While serving as a top campaign aide to Donald Trump, former national security adviser Michael Flynn made tens of thousands of dollars on the side advising a company that sold surveillance technology that repressive governments used to monitor activists and journalists.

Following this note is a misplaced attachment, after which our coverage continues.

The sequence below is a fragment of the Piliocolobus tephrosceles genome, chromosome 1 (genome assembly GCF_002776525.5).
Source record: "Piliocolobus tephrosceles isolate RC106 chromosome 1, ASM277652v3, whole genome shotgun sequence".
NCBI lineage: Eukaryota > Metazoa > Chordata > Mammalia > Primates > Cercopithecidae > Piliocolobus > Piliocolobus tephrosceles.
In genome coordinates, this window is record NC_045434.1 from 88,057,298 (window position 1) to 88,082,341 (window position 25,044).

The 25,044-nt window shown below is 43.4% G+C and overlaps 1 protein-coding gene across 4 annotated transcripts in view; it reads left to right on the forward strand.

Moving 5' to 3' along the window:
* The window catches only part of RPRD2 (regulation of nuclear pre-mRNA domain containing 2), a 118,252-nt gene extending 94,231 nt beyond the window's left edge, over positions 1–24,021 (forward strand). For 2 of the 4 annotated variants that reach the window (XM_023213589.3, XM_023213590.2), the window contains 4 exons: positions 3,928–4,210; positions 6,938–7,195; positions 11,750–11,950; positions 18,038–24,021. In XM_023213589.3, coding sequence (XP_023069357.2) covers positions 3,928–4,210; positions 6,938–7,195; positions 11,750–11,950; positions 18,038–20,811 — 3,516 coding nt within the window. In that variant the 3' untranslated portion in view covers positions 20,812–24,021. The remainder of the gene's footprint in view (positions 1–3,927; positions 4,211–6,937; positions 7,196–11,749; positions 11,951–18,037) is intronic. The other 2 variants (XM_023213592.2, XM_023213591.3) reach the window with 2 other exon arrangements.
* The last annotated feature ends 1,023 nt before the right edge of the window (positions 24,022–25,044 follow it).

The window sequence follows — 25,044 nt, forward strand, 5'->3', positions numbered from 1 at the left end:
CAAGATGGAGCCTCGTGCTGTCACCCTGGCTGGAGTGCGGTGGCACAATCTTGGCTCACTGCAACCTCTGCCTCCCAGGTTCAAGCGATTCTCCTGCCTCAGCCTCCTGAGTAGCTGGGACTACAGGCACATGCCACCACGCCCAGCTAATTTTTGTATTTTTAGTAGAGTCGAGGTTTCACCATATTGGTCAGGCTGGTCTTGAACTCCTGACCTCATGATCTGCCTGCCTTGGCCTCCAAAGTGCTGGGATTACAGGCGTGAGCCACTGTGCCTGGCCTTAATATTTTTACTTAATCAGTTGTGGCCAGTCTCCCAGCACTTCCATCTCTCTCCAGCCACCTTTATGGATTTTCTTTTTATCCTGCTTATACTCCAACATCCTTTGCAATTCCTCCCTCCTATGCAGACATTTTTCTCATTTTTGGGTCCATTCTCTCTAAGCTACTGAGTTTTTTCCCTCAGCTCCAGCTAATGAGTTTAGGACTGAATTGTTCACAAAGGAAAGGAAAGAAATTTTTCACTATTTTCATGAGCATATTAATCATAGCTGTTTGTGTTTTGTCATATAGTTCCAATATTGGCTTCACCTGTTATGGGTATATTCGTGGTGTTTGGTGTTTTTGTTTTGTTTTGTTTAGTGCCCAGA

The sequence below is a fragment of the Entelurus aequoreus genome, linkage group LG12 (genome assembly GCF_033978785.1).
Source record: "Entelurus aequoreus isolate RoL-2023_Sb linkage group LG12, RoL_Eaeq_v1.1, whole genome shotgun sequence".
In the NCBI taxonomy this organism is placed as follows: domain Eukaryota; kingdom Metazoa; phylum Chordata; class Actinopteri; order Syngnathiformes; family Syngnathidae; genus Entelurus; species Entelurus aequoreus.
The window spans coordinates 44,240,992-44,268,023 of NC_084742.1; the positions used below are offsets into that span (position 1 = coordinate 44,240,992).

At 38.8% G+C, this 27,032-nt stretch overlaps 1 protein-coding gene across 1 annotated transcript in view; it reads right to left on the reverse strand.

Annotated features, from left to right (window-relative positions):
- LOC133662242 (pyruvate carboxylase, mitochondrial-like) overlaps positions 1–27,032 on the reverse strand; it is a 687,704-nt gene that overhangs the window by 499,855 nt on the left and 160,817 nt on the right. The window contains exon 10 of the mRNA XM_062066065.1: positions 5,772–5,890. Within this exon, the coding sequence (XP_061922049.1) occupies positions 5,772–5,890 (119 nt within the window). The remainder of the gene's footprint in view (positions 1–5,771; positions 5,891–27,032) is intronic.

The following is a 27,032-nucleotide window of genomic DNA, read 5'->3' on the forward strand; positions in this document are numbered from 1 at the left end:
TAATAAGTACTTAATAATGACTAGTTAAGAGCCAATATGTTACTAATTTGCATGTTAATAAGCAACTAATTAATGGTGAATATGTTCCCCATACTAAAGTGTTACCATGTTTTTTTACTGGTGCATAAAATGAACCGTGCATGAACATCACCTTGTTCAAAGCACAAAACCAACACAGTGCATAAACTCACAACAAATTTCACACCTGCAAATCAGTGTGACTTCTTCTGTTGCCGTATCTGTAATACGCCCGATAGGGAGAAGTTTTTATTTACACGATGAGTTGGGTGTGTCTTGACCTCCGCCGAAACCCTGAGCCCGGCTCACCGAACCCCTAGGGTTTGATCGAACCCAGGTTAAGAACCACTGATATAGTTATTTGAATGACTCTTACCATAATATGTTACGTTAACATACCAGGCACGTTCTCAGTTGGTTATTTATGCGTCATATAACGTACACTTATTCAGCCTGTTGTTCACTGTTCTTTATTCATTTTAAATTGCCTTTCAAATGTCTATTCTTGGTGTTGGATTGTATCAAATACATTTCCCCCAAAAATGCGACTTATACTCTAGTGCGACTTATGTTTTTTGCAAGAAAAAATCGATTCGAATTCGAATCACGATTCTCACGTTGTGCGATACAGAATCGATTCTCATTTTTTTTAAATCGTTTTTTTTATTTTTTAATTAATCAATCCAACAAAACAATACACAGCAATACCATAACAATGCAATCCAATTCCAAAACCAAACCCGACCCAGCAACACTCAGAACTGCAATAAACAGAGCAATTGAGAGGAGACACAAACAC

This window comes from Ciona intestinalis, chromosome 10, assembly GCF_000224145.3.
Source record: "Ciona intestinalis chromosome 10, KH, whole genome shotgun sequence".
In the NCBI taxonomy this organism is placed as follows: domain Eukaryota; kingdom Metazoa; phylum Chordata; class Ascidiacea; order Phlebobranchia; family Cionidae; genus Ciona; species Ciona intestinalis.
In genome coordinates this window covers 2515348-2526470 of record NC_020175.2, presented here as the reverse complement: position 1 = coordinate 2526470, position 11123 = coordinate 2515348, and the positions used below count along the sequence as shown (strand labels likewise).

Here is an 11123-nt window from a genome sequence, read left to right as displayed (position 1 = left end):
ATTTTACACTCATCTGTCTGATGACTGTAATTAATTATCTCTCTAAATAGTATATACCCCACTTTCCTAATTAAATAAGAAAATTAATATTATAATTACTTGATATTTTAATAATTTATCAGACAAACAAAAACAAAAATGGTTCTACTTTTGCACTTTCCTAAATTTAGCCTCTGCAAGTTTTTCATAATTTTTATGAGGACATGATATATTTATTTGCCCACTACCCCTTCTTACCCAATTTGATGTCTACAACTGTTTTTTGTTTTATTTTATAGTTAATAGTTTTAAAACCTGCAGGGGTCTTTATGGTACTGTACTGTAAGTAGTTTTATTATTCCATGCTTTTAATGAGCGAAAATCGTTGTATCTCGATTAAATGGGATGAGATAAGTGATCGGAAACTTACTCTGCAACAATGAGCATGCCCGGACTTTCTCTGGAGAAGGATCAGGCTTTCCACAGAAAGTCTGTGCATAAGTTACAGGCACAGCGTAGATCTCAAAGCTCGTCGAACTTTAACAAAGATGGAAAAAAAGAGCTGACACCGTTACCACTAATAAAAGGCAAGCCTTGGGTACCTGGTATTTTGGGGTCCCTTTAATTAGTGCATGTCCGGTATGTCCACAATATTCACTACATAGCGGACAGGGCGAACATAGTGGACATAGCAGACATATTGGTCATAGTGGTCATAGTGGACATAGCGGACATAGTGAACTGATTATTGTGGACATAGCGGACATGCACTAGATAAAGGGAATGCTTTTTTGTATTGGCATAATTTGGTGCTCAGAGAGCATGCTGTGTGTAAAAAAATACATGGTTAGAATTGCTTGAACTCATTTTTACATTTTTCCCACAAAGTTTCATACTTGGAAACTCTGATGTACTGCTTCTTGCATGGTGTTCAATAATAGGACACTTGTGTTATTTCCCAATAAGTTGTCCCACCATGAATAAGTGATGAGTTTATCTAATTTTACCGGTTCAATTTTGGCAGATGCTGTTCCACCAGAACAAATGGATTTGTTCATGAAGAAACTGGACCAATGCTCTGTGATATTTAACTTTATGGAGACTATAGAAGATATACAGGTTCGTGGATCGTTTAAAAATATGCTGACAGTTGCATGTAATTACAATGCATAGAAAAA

Flynn, who resigned in February after mischaracterizing his conversations with the Russian ambassador to the U.S., has already come under scrutiny for taking money from foreign outfits. Federal investigators began probing Flynn’s lobbying efforts on behalf of a Dutch company led by a businessman with ties to the Turkish government earlier this year. Flynn’s moonlighting wasn’t typical: Most people at the top level of major presidential campaigns do not simultaneously lobby for any entity, especially not foreign governments. It’s also unusual for former U.S. intelligence officials to work with foreign cybersecurity outfits.